Ryan Tilby with his guitar, the second instrument he learned to play
As his talents as a musician grew, Tilby performed at live venues to earn money, even financing his mission by playing at a bar in West Yellowstone for two summers.
And, much to his delight, Tilby didn't have to put down his guitar when went on his mission. In fact, he was even able to spread the gospel by using his musical talents.
"I served my mission in Madrid, Spain, and I’m sure God knew this but I didn’t think my mission president did, is the birthplace of the guitar," Tilby says. "So I spent more time than I would admit to playing the guitar in Madrid and using that as my voice. That’s how I could express a sentiment. So I ended up in Madrid playing a lot of guitar for a lot of people and playing a lot of hymns."
That time on his mission sharing the gospel through music would later inspire his work as a professional musician, but that wouldn't come quite yet. Tilby had to reunite with Shupe first.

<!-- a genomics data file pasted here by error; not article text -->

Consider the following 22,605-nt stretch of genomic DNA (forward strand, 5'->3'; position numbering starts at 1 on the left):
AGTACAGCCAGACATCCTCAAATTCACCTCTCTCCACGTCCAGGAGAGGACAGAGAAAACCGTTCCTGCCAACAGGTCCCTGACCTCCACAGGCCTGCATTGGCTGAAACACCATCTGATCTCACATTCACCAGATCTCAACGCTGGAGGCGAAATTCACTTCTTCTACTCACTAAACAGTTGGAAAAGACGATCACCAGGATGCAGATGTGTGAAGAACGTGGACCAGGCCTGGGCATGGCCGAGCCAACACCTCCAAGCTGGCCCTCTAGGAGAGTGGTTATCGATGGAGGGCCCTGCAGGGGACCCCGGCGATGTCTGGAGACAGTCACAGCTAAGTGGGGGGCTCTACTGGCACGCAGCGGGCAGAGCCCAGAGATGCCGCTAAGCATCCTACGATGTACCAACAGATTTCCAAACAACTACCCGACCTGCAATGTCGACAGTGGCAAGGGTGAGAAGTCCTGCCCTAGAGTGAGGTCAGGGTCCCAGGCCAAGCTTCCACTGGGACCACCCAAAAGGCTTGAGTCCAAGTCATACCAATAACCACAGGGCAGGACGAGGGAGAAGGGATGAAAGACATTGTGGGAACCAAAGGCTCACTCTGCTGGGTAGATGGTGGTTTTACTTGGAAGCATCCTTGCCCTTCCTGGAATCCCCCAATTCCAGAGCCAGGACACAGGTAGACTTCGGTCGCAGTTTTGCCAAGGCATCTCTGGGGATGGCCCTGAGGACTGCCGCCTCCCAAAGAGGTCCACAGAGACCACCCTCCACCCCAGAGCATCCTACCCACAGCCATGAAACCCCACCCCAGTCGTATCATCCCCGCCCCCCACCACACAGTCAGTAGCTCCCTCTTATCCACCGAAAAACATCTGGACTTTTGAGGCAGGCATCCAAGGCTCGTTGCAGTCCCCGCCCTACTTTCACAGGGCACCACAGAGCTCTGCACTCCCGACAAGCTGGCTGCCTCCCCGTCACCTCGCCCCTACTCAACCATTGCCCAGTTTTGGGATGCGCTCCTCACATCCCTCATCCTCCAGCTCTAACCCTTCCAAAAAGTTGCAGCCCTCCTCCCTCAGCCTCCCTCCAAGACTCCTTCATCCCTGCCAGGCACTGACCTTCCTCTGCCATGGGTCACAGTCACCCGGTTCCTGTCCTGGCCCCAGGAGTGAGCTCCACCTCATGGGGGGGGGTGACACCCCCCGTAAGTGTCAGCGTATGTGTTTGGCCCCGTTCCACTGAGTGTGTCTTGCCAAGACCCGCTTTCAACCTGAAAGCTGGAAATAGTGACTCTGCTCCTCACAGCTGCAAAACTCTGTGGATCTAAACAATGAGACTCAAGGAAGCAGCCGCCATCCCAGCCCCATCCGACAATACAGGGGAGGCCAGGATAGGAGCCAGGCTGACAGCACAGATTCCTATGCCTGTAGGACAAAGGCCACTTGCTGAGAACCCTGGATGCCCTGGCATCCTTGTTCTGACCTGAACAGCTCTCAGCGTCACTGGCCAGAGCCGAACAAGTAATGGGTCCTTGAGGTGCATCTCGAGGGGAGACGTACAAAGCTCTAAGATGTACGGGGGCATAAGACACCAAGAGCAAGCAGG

After serving his mission and about five years out of college, Tilby saw an opening with Shupe's new band Ryan Shupe and the Rubber Band. Editing his resume to look like he played base a lot "which wasn't entirely true," Tilby admits, he landed the gig on the band his friend from high school began.
Tilby would spend about 10 years with the band, a band that respected his beliefs as a Latter-day Saint.
"To go out on the road and be a fulltime band has so many downsides but I was fortunate to be able to do it most of my life, actually, to be able to do it with guys who believe like me and think like me and prioritize like me and that made it work a lot longer than it does in mixed company," Tilby remembers.
However, after about 10 years, his time with the band came to an "amicable" end when he decided to spend more time with his family.
Still, it was a rare thing to be surrounded by people who shared the same beliefs in the music industry, where business is often done over drinks in bars and shows are often performed on Sundays.
"I don’t look at it as a den iniquity or a sinful industry," Tilby says about the music industry. "That’s just kind of the language that it speaks and it’s the common ground everybody has. I’ve bought a lot of drinks for friends in my life and [I] sit down at the table and talk about why I didn’t buy myself one.”
It was situations like this that led Tilby to casual missionary work and conversations about the gospel. And while he says he's earned a few raised eyebrows, he also says he never lost work directly because of his beliefs.